Answers: What’s it like to live away from parents?


Elizabeth Han


A drive to school from your mom. A homemade breakfast by your dad. For many MVHS students, the support of their parents is deeply intertwined with their daily lives. They stand behind every breakdown and milestone, completing the circle of family at home. Yet for the following students, their parents hear of these events from far away, as their children heighten their independence.

jessica hong

The parent-less life began at the age of five. Her mom moved to Japan for her work. Three years later, her dad moved to the United States, also for work. To her dismay, junior Jessica Hong was left in China under the wings of her grandparents.

It wasn’t easy at first, recalls Hong. Throughout elementary school, she longed for her parents at home. She cherished their staggered visits during breaks — tears filled her eyes every time they left again.

“When I got into middle school, it got a lot better,” Hong said. “I know that they’re trying to work really hard for me, so I respect that.”

Last year, however, it was her turn to leave. She waved goodbye to China and settled in the U.S. Her aunt and grandma welcomed her into her new home, where Hong filled the space of her cousin in college. It was her first time seeing them in person after simple phone calls across the ocean.

Hong has now grown accustomed to the newfound family, yet the feeling of a close-knit family is lacking under the new roof. On a usual day, Hong studies upstairs, her grandma cooks in the kitchen and her aunt works away at her job. Though Hong talks frequently with her grandma, she can’t say the same about her aunt. A brief “How was your day?” during dinner is usually all.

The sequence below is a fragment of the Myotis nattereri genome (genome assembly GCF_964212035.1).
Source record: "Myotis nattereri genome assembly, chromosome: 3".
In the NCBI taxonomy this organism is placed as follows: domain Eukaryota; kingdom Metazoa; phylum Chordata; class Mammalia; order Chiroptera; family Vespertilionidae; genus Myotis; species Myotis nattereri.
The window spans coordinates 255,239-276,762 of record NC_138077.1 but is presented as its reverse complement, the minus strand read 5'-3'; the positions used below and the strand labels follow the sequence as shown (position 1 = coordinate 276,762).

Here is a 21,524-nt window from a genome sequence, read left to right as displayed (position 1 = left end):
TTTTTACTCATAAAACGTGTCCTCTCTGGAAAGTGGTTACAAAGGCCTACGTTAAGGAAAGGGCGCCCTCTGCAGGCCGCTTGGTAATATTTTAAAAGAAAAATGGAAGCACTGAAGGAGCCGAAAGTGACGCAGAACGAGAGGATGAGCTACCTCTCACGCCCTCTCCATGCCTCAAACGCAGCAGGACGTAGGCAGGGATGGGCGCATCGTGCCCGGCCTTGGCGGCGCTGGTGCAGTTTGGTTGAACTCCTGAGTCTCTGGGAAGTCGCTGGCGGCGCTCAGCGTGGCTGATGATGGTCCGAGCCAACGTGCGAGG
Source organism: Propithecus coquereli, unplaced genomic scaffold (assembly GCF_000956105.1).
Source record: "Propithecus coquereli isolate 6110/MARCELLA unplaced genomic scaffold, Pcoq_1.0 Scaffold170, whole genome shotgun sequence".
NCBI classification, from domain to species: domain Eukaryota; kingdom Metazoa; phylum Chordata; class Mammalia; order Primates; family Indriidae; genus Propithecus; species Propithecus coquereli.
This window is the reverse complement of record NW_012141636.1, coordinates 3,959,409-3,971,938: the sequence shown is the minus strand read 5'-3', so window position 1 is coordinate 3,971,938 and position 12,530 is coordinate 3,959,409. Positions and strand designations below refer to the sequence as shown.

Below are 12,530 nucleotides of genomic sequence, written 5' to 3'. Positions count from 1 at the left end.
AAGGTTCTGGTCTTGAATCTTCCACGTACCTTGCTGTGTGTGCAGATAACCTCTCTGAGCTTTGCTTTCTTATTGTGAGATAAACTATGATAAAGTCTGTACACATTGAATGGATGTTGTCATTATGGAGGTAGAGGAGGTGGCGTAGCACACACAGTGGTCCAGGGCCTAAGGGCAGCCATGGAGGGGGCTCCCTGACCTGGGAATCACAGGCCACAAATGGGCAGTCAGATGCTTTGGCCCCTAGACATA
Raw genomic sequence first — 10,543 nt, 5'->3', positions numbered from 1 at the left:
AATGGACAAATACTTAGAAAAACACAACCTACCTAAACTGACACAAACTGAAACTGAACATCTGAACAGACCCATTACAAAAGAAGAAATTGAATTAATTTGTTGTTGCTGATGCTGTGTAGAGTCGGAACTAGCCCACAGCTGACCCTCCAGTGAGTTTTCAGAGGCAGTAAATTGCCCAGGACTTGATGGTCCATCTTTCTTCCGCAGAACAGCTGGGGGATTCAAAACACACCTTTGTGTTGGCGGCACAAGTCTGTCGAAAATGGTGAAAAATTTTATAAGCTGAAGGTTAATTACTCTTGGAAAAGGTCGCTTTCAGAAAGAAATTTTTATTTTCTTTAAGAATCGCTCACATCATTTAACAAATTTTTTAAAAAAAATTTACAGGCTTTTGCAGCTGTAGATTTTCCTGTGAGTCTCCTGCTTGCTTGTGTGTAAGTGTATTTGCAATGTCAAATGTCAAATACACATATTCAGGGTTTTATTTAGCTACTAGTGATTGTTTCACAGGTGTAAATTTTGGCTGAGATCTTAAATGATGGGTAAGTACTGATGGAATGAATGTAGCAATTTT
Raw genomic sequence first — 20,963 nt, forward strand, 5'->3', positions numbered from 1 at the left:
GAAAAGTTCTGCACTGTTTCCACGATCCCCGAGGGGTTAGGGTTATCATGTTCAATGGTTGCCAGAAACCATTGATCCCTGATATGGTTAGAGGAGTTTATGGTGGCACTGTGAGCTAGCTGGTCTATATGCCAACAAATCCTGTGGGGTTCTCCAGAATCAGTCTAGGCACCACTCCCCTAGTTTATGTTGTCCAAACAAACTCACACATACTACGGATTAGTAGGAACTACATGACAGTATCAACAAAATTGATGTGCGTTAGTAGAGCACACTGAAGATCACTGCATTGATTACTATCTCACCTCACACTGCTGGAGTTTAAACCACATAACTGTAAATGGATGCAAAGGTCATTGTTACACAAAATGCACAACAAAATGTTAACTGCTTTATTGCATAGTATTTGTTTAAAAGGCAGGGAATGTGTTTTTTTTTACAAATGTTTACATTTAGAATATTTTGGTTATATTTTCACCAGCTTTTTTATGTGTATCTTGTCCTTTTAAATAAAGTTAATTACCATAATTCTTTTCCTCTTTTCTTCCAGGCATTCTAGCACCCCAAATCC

“[My aunt] moved here before I was even born, so we’re not that close,” Hong said.

Due to the emotional distance from her aunt, Hong finds difficulties that her peers may rarely experience. Only her aunt can do certain tasks as a guardian, yet she often displays signs of unwillingness. A simple request of a ride takes great courage to pursue.

The process goes as follows: once Hong decides that a 40-minute walk to a place isn’t an ideal option, she enters the living room with the question in her mind. She stops behind the blue sofa, where her aunt sits after work. Then Hong asks, and her aunt replies. Though Hong can’t see her expressions, she senses the reluctance in her voice.

“Sometimes if it’s really far, she asks, ‘Do you have to go?’” Hong said. “[But] most of the time, she will still drive me to places. I feel sorry for asking her.”

For good or bad, Hong sees a growth in her independence without her parents by her side, as the feeling of guilt discourages her from relying on others. She recalls one evening this year following an after school program. Exhausted from the hours of work, she dragged herself over to the bus station to reach home. The bus was nowhere in sight. So she sprinted against the cold air to another bus station, but that bus was gone as well.